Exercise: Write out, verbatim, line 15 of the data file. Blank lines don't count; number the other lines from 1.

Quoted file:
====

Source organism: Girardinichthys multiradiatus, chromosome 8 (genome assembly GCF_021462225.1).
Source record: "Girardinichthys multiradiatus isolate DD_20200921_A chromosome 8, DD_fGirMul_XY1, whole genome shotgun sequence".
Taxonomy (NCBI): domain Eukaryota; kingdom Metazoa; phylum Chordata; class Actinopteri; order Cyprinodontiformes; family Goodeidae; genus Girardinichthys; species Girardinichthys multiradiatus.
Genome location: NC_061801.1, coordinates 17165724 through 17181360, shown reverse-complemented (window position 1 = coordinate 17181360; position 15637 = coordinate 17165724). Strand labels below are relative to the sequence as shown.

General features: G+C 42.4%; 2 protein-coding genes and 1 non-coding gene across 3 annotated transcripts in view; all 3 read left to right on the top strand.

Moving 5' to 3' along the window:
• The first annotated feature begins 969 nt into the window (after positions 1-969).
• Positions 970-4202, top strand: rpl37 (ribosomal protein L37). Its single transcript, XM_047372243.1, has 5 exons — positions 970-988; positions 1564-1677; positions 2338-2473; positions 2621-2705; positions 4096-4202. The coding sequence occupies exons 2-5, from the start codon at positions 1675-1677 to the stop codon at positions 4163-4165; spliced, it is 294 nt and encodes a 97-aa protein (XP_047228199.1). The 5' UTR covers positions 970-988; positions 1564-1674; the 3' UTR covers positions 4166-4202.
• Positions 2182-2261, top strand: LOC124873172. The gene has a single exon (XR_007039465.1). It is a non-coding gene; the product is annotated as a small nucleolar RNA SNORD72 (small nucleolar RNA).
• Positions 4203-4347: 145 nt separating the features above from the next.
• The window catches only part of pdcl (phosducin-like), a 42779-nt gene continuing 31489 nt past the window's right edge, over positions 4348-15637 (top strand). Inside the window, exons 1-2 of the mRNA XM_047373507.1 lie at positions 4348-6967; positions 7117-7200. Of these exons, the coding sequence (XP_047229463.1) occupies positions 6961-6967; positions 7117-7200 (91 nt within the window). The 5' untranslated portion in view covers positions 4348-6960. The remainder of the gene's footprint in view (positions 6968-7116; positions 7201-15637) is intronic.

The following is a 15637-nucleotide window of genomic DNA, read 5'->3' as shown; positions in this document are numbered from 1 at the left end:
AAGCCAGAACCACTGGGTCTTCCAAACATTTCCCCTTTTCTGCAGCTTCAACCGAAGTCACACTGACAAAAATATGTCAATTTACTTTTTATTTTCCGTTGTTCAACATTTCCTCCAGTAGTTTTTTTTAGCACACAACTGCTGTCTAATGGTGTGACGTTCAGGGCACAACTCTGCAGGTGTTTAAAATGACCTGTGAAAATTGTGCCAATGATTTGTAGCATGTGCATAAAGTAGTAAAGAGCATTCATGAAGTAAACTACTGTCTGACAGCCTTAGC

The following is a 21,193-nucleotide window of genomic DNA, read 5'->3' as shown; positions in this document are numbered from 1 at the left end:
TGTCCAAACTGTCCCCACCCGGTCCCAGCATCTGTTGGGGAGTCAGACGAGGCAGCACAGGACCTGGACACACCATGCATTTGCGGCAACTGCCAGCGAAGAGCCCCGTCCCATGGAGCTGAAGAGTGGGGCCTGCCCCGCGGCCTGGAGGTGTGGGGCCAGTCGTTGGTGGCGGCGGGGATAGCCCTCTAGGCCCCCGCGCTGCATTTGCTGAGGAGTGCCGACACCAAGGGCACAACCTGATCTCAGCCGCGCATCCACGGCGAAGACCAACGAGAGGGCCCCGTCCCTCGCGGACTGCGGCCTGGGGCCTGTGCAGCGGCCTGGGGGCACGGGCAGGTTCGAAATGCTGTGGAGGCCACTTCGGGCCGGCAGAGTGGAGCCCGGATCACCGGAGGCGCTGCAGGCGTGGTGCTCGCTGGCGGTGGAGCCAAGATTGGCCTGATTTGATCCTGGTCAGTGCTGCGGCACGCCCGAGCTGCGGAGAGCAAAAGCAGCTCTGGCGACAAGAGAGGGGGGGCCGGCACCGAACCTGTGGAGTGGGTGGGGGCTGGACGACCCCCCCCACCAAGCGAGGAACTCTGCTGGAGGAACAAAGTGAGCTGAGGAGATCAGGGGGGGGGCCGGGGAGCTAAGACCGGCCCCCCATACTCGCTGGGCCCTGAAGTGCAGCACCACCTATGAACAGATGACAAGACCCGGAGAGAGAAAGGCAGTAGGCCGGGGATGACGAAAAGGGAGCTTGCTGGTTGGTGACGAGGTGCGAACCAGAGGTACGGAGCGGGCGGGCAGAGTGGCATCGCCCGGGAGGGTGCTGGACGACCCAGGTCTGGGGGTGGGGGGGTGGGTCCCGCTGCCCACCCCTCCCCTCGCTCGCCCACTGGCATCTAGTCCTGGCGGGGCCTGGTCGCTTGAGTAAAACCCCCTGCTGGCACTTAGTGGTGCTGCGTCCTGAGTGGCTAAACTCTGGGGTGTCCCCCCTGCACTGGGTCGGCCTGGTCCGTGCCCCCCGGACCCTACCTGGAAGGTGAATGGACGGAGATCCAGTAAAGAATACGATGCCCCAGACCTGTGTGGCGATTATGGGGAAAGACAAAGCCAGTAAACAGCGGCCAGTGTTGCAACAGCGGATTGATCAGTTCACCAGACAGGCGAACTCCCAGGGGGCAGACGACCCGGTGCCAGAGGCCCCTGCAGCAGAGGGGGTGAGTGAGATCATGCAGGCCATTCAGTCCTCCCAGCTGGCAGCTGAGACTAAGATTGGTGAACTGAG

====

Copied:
TGTCCAAACTGTCCCCACCCGGTCCCAGCATCTGTTGGGGAGTCAGACGAGGCAGCACAGGACCTGGACACACCATGCATTTGCGGCAACTGCCAGCGAAGAGCCCCGTCCCATGGAGCTGAAGAGTGGGGCCTGCCCCGCGGCCTGGAGGTGTGGGGCCAGTCGTTGGTGGCGGCGGGGATAGCCCTCTAGGCCCCCGCGCTGCATTTGCTGAGGAGTGCCGACACCAAGGGCACAACCTGATCTCAGCCGCGCATCCACGGCGAAGACCAACGAGAGGGCCCCGTCCCTCGCGGACTGCGGCCTGGGGCCTGTGCAGCGGCCTGGGGGCACGGGCAGGTTCGAAATGCTGTGGAGGCCACTTCGGGCCGGCAGAGTGGAGCCCGGATCACCGGAGGCGCTGCAGGCGTGGTGCTCGCTGGCGGTGGAGCCAAGATTGGCCTGATTTGATCCTGGTCAGTGCTGCGGCACGCCCGAGCTGCGGAGAGCAAAAGCAGCTCTGGCGACAAGAGAGGGGGGGCCGGCACCGAACCTGTGGAGTGGGTGGGGGCTGGACGACCCCCCCCACCAAGCGAGGAACTCTGCTGGAGGAACAAAGTGAGCTGAGGAGATCAGGGGGGGGGCCGGGGAGCTAAGACCGGCCCCCCATACTCGCTGGGCCCTGAAGTGCAGCACCACCTATGAACAGATGACAAGACCCGGAGAGAGAAAGGCAGTAGGCCGGGGATGACGAAAAGGGAGCTTGCTGGTTGGTGACGAGGTGCGAACCAGAGGTACGGAGCGGGCGGGCAGAGTGGCATCGCCCGGGAGGGTGCTGGACGACCCAGGTCTGGGGGTGGGGGGGTGGGTCCCGCTGCCCACCCCTCCCCTCGCTCGCCCACTGGCATCTAGTCCTGGCGGGGCCTGGTCGCTTGAGTAAAACCCCCTGCTGGCACTTAGTGGTGCTGCGTCCTGAGTGGCTAAACTCTGGGGTGTCCCCCCTGCACTGGGTCGGCCTGGTCCGTGCCCCCCGGACCCTACCTGGAAGGTGAATGGACGGAGATCCAGTAAAGAATACGATGCCCCAGACCTGTGTGGCGATTATGGGGAAAGACAAAGCCAGTAAACAGCGGCCAGTGTTGCAACAGCGGATTGATCAGTTCACCAGACAGGCGAACTCCCAGGGGGCAGACGACCCGGTGCCAGAGGCCCCTGCAGCAGAGGGGGTGAGTGAGATCATGCAGGCCATTCAGTCCTCCCAGCTGGCAGCTGAGACTAAGATTGGTGAACTGAG